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Blacks' Heart Disease Rates Tied to Artery Constriction : Health: Blood vessels return to normal size more slowly than in whites, study finds. It may lead to new treatments.

June 25, 1994|THOMAS H. MAUGH II | TIMES MEDICAL WRITER

The first physical explanation of why African Americans are prone to high blood pressure, cardiovascular disease and strokes has been announced by researchers who say the findings may open the door to the development of new treatments.

University of Georgia scientists found that arteries from black patients with severe heart disease were unable to return quickly to normal size after they had constricted in response to stress or medications. This relaxation is impaired, they found, because cells lining the arteries do not produce chemicals that stimulate enlargement.

The sustained constriction increases blood pressure, places extra stress on the heart and increases the risk of a vessel rupturing, Dr. Randall Tackett reported Friday at the Ninth International Interdisciplinary Conference on Hypertension in Blacks, held in Cleveland.

Blacks have a 27% higher death rate from heart disease than whites and are twice as likely to die from stroke.

Tackett's team made the discovery using leftover artery tissue from heart bypass recipients to test the arteries' ability to relax. Similar, as yet unreported results from a team in New York that used a different technique support Tackett's findings, suggesting that researchers may be well along the road to explaining the high rate of hypertension and related diseases in blacks.

As a result of Tackett's findings, the researchers say they now will be able to test and develop medications to see which are most effective for blacks. And an understanding of the mechanism should make it possible to design highly specific new agents targeted at blacks' hypertension, they added.

"This is a tantalizing, extremely interesting finding whose significance is in its promise" for drug development, said Dr. Stevo Julius of the University of Michigan. "But we cannot take it as a resolution of the issue," he cautioned.

"This helps to explain a number of things that previously seemed unexplainable," said Dr. Jan L. Houghton of the Albany Medical College in New York. In particular, she added, it shows that the high rate of hypertension and related disorders in blacks is "a public health problem, not just a sociological problem." Some researchers have previously suggested that the susceptibility of blacks to the disorders is socioeconomic and cultural, reflecting lack of access to physicians, failure to take prescribed medicine and similar factors.

Although the difference in blood vessels between blacks and whites is most likely genetic in origin, Tackett said, "we can't say that (this is proved by) our particular study at this point."

Studying the problem in the laboratory has been extremely difficult because there are no animal models that distinguish between races, and ethical problems forbid most experimentation on humans.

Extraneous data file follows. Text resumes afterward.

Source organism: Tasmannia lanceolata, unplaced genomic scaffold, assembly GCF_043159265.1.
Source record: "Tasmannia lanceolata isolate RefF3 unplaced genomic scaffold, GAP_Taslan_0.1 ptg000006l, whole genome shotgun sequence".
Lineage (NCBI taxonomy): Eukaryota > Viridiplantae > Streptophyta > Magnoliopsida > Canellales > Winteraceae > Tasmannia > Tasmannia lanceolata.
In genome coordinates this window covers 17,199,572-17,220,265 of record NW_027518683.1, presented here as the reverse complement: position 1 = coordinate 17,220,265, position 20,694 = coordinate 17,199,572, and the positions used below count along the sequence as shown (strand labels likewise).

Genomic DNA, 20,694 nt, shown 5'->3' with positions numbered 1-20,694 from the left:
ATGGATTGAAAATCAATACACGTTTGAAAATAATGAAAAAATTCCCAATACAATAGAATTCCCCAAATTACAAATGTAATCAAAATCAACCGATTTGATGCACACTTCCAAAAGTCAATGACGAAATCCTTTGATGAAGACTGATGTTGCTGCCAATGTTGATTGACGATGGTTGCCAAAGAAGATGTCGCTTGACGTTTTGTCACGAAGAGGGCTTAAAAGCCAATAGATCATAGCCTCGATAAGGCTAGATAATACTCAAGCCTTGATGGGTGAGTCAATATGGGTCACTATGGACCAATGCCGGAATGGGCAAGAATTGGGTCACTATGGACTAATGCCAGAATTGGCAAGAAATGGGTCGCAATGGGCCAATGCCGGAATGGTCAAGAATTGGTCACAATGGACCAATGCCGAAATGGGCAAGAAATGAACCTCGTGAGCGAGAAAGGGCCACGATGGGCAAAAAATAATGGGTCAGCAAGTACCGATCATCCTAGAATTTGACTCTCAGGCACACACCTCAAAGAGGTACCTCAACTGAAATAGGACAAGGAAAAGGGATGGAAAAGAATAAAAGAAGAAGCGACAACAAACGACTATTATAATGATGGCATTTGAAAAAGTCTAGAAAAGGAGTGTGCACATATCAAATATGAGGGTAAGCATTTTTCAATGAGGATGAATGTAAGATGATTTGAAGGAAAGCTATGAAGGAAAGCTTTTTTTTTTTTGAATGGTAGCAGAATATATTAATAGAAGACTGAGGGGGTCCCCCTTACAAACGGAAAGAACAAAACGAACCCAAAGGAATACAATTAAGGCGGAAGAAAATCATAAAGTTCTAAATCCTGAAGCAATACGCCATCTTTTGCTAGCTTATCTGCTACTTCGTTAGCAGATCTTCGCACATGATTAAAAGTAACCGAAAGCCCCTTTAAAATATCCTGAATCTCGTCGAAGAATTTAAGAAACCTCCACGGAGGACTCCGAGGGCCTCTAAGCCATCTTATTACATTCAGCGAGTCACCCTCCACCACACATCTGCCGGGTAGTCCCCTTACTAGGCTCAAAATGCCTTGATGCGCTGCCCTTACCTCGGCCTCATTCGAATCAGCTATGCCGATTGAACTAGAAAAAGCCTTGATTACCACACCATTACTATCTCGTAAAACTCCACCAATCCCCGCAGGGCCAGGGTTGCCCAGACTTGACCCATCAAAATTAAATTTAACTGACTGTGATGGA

"We spent two years identifying tissues that we could use in such studies," Tackett said. "Our first idea was to use placental tissues from local hospitals," but blood vessels in the placenta are different from those elsewhere in the body, he said. That would also exclude males from the study. Blood vessels from people killed in traffic accidents were also rejected because the tissues would deteriorate in the time required to procure them after death.

Vessels from coronary artery bypass operations, in which a blood vessel from the leg is used to replace clogged vessels near the heart, seemed like a good possibility. But the supply is limited because, as studies have documented, blacks have had much less access than whites to expensive procedures such as bypass surgery. Nevertheless, Tackett's team found two cardiovascular surgeons in nearby Augusta whose patients included a large number of blacks. Because the operations are scheduled in advance, a team member could be present at the hospital for the surgery, collect the leftover tissue, and rush the 100 miles to their Georgia laboratory to perform tests.

They used tissue from 60 whites and 22 blacks.

In the tests, Tackett's group exposed the artery tissue to a drug that caused it to constrict, then applied other drugs that would normally cause it to relax. Tissues from whites uniformly relaxed rapidly in response to the drugs, whereas those from blacks relaxed much less during the same period. With the drug acetylcholine, for example, blacks' vessels became only 19% larger during the same time in which whites' vessels became 34% larger.

Furthermore, biochemical tests showed that the impairment occurred because the cells that line the arteries of blacks could not release a chemical that normally promotes relaxation. That chemical, the gas nitric oxide, has recently been identified as a signaling agent throughout the body, released by one group of cells to tell others to carry out a specific function. In this case, nitric oxide secreted by the endothelial cells orders the blood vessels to relax.

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